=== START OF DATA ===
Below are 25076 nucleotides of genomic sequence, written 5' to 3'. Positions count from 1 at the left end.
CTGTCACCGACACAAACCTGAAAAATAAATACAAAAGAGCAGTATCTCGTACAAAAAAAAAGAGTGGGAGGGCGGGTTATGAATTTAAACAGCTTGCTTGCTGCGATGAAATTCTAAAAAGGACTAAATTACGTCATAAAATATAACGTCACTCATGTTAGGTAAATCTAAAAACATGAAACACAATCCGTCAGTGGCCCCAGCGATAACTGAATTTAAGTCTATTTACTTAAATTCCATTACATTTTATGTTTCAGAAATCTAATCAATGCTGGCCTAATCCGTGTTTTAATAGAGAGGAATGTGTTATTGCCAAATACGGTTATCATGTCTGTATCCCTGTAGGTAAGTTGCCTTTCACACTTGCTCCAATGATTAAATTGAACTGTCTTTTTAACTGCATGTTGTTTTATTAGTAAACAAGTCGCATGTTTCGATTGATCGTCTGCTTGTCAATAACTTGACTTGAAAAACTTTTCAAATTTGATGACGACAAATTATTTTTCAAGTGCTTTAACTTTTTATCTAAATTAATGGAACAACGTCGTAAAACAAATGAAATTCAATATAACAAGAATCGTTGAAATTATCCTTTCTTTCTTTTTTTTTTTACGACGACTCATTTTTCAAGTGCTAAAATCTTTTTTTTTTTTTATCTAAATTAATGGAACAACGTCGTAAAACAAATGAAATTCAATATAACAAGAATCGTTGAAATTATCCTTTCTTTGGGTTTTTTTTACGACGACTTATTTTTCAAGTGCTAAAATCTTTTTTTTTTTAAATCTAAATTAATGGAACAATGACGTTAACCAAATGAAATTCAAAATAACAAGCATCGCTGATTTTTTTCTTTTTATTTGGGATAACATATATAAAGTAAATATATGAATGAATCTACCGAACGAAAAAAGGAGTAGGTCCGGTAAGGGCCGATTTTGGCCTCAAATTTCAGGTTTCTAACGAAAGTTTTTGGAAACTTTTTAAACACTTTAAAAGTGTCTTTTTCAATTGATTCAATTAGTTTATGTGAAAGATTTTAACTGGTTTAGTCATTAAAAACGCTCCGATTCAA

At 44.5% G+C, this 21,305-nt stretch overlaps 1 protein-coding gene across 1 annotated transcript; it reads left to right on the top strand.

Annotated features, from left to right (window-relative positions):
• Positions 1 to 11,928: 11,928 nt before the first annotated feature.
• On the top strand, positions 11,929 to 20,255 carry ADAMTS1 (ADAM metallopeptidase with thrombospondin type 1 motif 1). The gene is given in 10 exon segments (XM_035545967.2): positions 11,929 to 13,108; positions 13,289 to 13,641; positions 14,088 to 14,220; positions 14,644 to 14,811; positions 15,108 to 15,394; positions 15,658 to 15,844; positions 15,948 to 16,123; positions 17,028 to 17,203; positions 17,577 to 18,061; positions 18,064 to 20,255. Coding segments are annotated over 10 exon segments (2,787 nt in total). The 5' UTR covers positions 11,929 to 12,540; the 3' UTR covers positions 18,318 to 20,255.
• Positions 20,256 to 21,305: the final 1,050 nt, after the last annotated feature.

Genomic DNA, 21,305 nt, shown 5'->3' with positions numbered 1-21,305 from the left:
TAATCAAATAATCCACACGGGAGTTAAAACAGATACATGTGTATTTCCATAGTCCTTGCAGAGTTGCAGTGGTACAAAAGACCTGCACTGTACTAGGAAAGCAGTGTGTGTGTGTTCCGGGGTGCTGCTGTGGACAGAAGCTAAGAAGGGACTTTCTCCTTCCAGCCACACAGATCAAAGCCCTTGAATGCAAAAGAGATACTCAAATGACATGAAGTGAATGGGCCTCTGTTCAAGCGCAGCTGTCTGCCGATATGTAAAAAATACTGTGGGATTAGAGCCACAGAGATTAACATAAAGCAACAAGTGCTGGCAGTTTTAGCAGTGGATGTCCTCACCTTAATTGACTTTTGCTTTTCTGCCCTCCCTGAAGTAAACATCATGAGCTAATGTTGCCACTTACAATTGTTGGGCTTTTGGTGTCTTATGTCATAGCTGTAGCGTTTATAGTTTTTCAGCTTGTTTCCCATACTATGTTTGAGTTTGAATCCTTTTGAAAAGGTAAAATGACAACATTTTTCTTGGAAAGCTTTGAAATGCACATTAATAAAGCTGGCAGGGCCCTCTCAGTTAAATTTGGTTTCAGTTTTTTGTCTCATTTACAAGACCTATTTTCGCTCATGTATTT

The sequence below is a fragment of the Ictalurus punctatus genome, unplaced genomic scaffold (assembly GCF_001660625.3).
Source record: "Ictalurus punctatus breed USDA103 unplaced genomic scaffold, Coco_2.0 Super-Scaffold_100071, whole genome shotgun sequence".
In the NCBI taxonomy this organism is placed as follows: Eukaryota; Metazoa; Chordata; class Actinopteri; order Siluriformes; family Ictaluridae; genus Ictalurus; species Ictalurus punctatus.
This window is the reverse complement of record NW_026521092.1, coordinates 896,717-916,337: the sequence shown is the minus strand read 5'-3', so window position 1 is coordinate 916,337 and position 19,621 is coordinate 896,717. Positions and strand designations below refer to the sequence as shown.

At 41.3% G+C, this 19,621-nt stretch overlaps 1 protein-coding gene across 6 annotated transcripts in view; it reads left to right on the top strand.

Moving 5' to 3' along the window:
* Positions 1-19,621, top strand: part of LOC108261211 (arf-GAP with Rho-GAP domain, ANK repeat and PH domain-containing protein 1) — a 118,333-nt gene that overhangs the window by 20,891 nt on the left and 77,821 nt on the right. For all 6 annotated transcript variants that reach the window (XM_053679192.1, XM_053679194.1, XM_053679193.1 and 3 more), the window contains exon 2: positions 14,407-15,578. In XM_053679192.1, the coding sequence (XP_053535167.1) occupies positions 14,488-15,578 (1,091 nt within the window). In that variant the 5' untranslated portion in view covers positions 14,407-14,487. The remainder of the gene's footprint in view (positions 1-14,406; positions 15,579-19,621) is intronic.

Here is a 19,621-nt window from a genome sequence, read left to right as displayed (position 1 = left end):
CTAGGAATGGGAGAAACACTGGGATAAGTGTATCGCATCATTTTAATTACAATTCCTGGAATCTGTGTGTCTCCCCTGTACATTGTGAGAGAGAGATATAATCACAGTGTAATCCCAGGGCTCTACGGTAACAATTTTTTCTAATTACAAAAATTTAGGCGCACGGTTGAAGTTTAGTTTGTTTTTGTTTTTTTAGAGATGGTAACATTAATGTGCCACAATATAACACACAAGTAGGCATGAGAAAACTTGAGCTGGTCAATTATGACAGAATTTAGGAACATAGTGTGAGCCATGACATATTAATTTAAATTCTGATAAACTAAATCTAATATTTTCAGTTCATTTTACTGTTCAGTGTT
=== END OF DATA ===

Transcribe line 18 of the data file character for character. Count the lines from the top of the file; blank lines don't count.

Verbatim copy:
CTAGGAATGGGAGAAACACTGGGATAAGTGTATCGCATCATTTTAATTACAATTCCTGGAATCTGTGTGTCTCCCCTGTACATTGTGAGAGAGAGATATAATCACAGTGTAATCCCAGGGCTCTACGGTAACAATTTTTTCTAATTACAAAAATTTAGGCGCACGGTTGAAGTTTAGTTTGTTTTTGTTTTTTTAGAGATGGTAACATTAATGTGCCACAATATAACACACAAGTAGGCATGAGAAAACTTGAGCTGGTCAATTATGACAGAATTTAGGAACATAGTGTGAGCCATGACATATTAATTTAAATTCTGATAAACTAAATCTAATATTTTCAGTTCATTTTACTGTTCAGTGTT